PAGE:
Adventure Iberia Plus

Tokyo Day Trips

Extend your trip to Japan’s capital by visiting nearby natural paradises. Sail among the mountains in Nagatoro in Saitama Prefecture. Marvel at the largest stone Buddha in Nokogiriyama, Chiba. Or take in the best view of Mount Fuji in Yamanashi Prefecture’s Arakurayama Sengen Park. Join us on these and other day trips from Tokyo.

The first option for anyone wishing to get to know Japan a little more thoroughly is the picturesque village of Nagatoro, a town nestled in the mountains on the banks of the River Arakawa. By the 19th century, it had already became a popular destination for enjoying the virgin forests of the island of Honshū. Today, tourists travel to Nagotoro to admire its famous Iwadatami rock formations from traditional boats, or even experience a rush of adrenaline riding the rapids on rafts. The area is also a top spot for lovers of outdoor sports, such as hiking. On Mount Hodo you can take routes suitable for all levels, observing the natural changes that transform the landscape over the seasons (in November, ‘wintersweet’, the only flower that emerges at this time of year, blossoms). You can reach Nagatoro from Tokyo by train, taking the Seibu Line to Seibu-Chichibu Station or the Tobu Line to Yorii Station, then boarding the train that will take you to the historic, centuries-old Nagatoro Station.

Escena otoñal (por los colores del bosque) en los rápidos de Nagatoro.
Autumn scene at the Nagatoro rapids

Although it’s further from Tokyo (the train ride usually takes three hours), the city of Nara, in the south of the island, is a must-see destination to learn about the more traditional side of Japan. It is famous for Nara Park, next to Mount Wakakusa, inhabited by a large population of tame deer that roam freely throughout the town, approaching visitors to receive shika senbei biscuits, which are sold in the area specifically to feed these mammals (although the deer are accustomed to the presence of humans, remember to maintain a respectful attitude towards them and their environment). In Nara there are also eight historical and monumental sites declared World Heritage Sites by Unesco, such as the Tōdai-ji Buddhist temple, whose Daibutsuden (aka Great Buddha Hall) is the largest wooden building in the world – inside, it has a bronze Buddha that is 16m high – and the Kōfuku-ji Buddhist temple, with the second tallest pagoda in Japan. Nara was the country’s first imperial city and its capital between 710 and 784, so you can also visit the remains of Heijō Palace. With Japan’s so-called bullet train, the Shinkansen, you can reach Kyoto – another of the must-see cities – and from there connect via one of the trains connecting with Nara in a journey of 40 or 50 minutes.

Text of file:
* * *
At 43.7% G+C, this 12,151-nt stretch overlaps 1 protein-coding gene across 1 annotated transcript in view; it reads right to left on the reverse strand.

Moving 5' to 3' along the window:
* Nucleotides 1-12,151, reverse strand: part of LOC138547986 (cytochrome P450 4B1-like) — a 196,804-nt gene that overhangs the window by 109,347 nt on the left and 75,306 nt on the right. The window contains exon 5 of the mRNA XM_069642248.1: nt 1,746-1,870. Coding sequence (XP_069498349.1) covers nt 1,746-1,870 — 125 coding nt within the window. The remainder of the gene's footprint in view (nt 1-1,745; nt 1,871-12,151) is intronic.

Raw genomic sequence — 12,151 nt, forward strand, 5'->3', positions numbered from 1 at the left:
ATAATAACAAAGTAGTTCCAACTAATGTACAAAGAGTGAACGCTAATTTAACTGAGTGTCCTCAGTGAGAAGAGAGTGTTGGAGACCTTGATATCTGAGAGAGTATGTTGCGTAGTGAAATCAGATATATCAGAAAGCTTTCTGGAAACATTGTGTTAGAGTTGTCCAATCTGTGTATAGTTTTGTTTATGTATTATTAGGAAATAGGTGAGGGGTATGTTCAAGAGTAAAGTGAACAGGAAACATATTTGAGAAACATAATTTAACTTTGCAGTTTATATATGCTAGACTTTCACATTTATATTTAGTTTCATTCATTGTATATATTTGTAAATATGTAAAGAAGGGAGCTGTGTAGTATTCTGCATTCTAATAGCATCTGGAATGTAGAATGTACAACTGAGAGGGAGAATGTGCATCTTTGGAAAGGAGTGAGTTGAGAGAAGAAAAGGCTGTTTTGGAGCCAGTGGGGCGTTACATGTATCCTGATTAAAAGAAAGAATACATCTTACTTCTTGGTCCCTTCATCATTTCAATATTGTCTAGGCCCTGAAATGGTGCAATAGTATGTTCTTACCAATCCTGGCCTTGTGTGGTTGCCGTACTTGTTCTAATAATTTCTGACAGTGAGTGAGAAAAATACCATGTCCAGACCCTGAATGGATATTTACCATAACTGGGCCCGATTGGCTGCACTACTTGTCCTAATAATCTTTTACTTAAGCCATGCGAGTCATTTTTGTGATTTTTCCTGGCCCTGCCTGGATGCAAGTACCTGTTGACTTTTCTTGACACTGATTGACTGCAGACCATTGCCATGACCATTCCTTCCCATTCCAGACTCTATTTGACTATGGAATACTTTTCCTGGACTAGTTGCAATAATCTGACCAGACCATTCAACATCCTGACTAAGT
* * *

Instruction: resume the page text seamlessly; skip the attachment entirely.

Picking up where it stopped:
Torre de la campana del templo Todaji de Nara
Bell Tower of Nara's Tōdai-ji temple

Mount Nokogiri, in the Kanto region, an hour and a half on the Sazanami special train that runs on weekends from Tokyo, is home to another Buddha. Towering more than 31m high, Nokogiri is the largest (ancient) Buddha in Japan. It was carved in granite directly on the same mountain. The sculpture was made in 1783 and is part of the Nihon-ji Temple complex founded in 725, during the Nara period. Its buildings are scattered throughout the area, connected to each other by roads that today have become hiking trails. One example is Sengohyaku Rakan, a path where you can see more than 1,500 smaller sculptures that are also carved directly into the rock. There are several viewpoints at the top of the 330m-high Mount Nokogiri. One is Jigoku Nozoki, known as ‘a peek into hell’, which offers a 360º panorama overlooking the Bōsō and Miura peninsulas (on the other side of the bay) and the Uraga Channel. Also visit Hyaku-Shalu Kannon, a 30m-high monument built in the 1960s in memory of the victims of World War II.

Gran Buda de Nokogiri, de 31 metros de altura
Great Buddha of Nokogiri, 31 metres tall

Our next stop is Arakurayama Sengen Park, located in Fujiyoshida City, Yamanashi Prefecture. The park is home to the Arakura Fuji Sengen shrine, which boasts the pagoda with best views of Mount Fuji in all of Japan, the 26m-high Chureito Pagoda, built in 1962. Although the most spectacular landscapes of the park occur in spring, during the blossoming of the cherry trees, it is in winter when optimal visibility conditions make it possible to get the best views of Mount Fuji. Inside the park there are also several hiking routes suitable for different levels. To get to Arakurayama Sengen Park from Tokyo, a combination of trains can be used to reach Shimoyoshida Station, although the fastest way to arrive is by road, which is why most tourists opt for an organised day trip.

Vista del monte Fuji desde el interior del parque Arakurayama Sengen
View of Mt. Fuji from inside Arakurayama Sengen Park

Our last stop is Nikkō, in Tochigi Prefecture, home to a monumental complex that has been a World Heritage Site since 1999. In a village nestled among lush mountains, the Nikkō Toshogu Shrine, which was built in memory of Ieyasu Tokugawa, has ten impressive buildings. Look for the carvings of the sleeping cat, the imagined elephant and the three macaques that see no evil, hear no evil, speak no evil. Also visit the Ieyasu Mausoleum and Honjido Hall. The latter is known for its painting of the ‘Crying Dragon’ and its impressive acoustics. After leaving this complex, visit the much smaller but older Futarasan Shrine and the Taiyuinbyo Mausoleum of Tokugawa Iemitsu, the grandson of Ieyasu Tokugawa. Next to it, the Shinkyo Bridge is one of the most beautiful in Japan and the star of some of the most recognised snapshots of the country. Reach Nikkō from Tokyo on the Tōhoku Shinkansen.

El santuario Nikkō Toshogu se encuentra enclavado en plena naturaleza
Nikkō Toshogu Shrine nestled in the middle of nature